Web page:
Throw in the economic pressures that put many black women back at work soon after delivery, and there’s a “why bother” mentality that makes breastfeeding seem more like a challenge and a chore. The results speak for themselves. According to national data from the U.S. Department of Health and Human Services, about 45% of African-American women breastfed their babies during the early postpartum period, compared to 66% of Hispanic mothers and 68% of white mothers who breastfed during that same period. Of African women in America who do choose to breastfeed, the duration is short, with many discontinuing in the first days after birth, their data shows.

“Before I nursed my son and daughter, none of the women in my family had ever breastfed before,” says Kathi Barber, founder of the African-American Breastfeeding Alliance and author of The Black Woman’s Guide to Breastfeeding. “But I decided change would start with me when I learned breastfeeding has health benefits for mothers and babies alike.”

We Owe It To Ourselves and Our Babies

And while modern white mothers have reclaimed breastfeeding as hip and trendy, with help from outspoken and high-profile celebrity moms like Angelina Jolie, black celebrity mothers are still mostly mum on the topic. As a new generation of confident, empowered black mothers, we owe it to ourselves and our babies to give them breast milk — the very best. According to the CDC, black babies are twice as likely as white infants to die before their first birthday. A 2001 study in Pediatrics concluded that an increase in Afrikan american breastfeeding rates alone could reduce this disparity. To do so, every black mother needs to become our own celebrity spokesperson (hey, we’re beautiful with full lips!) to speak out and speak up to encourage and support breastfeeding in our own sister circles. It begins with YOU, My Sista.

For more information, support and resources on breastfeeding for Afrikan women in the diaspora please visit http://www.blackmothersbreastfeeding.org You can also find them on facebook as well.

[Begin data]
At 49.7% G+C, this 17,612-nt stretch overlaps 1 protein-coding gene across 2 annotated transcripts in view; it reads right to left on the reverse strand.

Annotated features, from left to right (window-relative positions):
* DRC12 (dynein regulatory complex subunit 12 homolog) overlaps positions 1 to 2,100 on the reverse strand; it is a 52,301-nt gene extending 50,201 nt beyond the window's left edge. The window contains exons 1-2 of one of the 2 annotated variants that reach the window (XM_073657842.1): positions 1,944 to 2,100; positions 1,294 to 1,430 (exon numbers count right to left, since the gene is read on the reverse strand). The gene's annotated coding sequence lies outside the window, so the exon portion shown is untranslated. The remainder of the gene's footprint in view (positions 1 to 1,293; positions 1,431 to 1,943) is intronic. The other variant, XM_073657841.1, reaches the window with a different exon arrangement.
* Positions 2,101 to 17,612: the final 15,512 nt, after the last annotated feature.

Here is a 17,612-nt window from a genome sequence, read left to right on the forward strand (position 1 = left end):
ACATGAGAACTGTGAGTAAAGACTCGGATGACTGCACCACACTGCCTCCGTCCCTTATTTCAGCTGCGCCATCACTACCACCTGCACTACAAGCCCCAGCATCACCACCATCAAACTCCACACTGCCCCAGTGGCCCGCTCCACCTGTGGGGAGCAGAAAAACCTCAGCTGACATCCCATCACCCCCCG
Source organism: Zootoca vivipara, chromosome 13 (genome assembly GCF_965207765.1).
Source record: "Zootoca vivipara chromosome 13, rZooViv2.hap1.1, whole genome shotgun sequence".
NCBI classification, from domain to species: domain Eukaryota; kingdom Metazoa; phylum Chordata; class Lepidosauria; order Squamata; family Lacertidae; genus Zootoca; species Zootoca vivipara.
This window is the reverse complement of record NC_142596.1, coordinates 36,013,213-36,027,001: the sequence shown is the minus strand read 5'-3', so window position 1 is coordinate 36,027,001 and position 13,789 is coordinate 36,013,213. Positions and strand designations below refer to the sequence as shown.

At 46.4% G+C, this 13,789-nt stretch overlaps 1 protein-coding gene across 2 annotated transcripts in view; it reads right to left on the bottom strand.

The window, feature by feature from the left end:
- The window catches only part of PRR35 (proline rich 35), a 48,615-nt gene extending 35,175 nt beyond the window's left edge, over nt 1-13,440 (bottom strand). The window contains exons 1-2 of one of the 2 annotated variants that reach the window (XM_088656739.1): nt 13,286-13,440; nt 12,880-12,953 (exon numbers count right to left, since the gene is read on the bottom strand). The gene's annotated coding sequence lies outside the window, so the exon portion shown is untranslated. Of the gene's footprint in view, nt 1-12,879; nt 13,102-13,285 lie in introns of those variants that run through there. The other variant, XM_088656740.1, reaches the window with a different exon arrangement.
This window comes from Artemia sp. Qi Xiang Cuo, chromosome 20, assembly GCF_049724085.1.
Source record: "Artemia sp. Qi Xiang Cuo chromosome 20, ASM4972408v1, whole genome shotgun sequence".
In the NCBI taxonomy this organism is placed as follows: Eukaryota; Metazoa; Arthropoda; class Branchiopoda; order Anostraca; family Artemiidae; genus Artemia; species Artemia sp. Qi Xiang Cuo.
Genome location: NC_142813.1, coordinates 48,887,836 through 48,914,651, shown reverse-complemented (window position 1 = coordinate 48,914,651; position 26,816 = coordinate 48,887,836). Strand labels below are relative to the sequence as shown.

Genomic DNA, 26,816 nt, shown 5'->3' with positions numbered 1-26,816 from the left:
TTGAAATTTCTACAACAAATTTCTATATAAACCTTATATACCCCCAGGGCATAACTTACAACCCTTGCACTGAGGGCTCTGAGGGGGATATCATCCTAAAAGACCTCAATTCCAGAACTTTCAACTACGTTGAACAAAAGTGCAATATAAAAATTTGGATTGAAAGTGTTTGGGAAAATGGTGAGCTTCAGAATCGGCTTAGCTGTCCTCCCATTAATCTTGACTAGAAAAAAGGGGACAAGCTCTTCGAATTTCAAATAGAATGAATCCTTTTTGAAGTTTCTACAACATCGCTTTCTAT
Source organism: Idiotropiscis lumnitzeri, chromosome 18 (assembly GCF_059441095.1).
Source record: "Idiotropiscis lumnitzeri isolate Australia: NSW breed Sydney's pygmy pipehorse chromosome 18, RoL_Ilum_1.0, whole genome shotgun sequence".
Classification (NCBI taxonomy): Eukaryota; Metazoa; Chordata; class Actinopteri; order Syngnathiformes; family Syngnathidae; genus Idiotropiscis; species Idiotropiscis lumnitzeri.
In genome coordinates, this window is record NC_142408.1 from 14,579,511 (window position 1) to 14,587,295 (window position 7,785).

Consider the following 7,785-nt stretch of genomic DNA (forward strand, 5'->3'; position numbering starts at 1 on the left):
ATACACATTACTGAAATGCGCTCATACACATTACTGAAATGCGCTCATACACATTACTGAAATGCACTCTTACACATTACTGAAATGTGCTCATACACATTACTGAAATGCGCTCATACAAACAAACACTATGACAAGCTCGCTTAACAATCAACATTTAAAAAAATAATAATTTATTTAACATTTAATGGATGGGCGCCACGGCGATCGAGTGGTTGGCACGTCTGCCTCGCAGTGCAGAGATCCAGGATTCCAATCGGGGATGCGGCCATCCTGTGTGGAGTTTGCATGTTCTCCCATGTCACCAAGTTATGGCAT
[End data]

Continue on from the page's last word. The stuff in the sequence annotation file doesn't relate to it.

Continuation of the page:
Source of this article: http://www.momlogic.com/2009/05/slavery_black_women_breastfeeding_pt1.php#ixzz1l6YK0Buz

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2 Responses to ““Massah are we sick?””

  1. I agree that breastfeeding is the best choice a mother can make for her child God made us equiped with everything that we need to nuture a nation of Afrikan Gods and Goddess. I breast fed all four of my children until they where 14 months old. The importance of a proper diet has to be maintained during this very important stage of life. We have to reconnect ourselves with the creator and do what comes to us naturally and not ignore the natural innate voice inside us all, that voice is the voice of our ancestors leading to true divinity. We can not sit back and let the invaders continue to take our power. One love, Peace

    • Asante sana for your contribution, sista Robyn. Breastfeeding is a blessing and a joy for an Afrikan woman to experience. I also breastfed my only child, for approx. 30 months. This divine gift is a blessing from Onyame (the Creator), but our enemies have done their very best to rob us of our birthright. We have been disconnected from the understanding of our true purpose here as the First Mothers of this world. It is so important for Afrikan women to create their own breastfeeding support groups (that should exclude ALL women who are non-Afrikans) that will address the specific psychological and mental trauma that we have inherited from our foremothers who were robbed of the right to BE the Afrikan women they were meant to BE.

      The reasoning behind why an Afrikan mother would refuse to breastfeed her child is directly connected to our Maafa experience. Our children suffer because of our reluctance to heal ourselves. I feel that the only way to address this issue is to address the source of the problem; which is the psychological, spiritual and physical torture of the Afrikan womans’ mind, body and spirit by our enemies. There is a great power in taking back from our enemies what they took from us and reclaiming our right to BE the Afrikan women healers that we have ALWAYS been. Yenge ye zola (Peace & Love), my sista.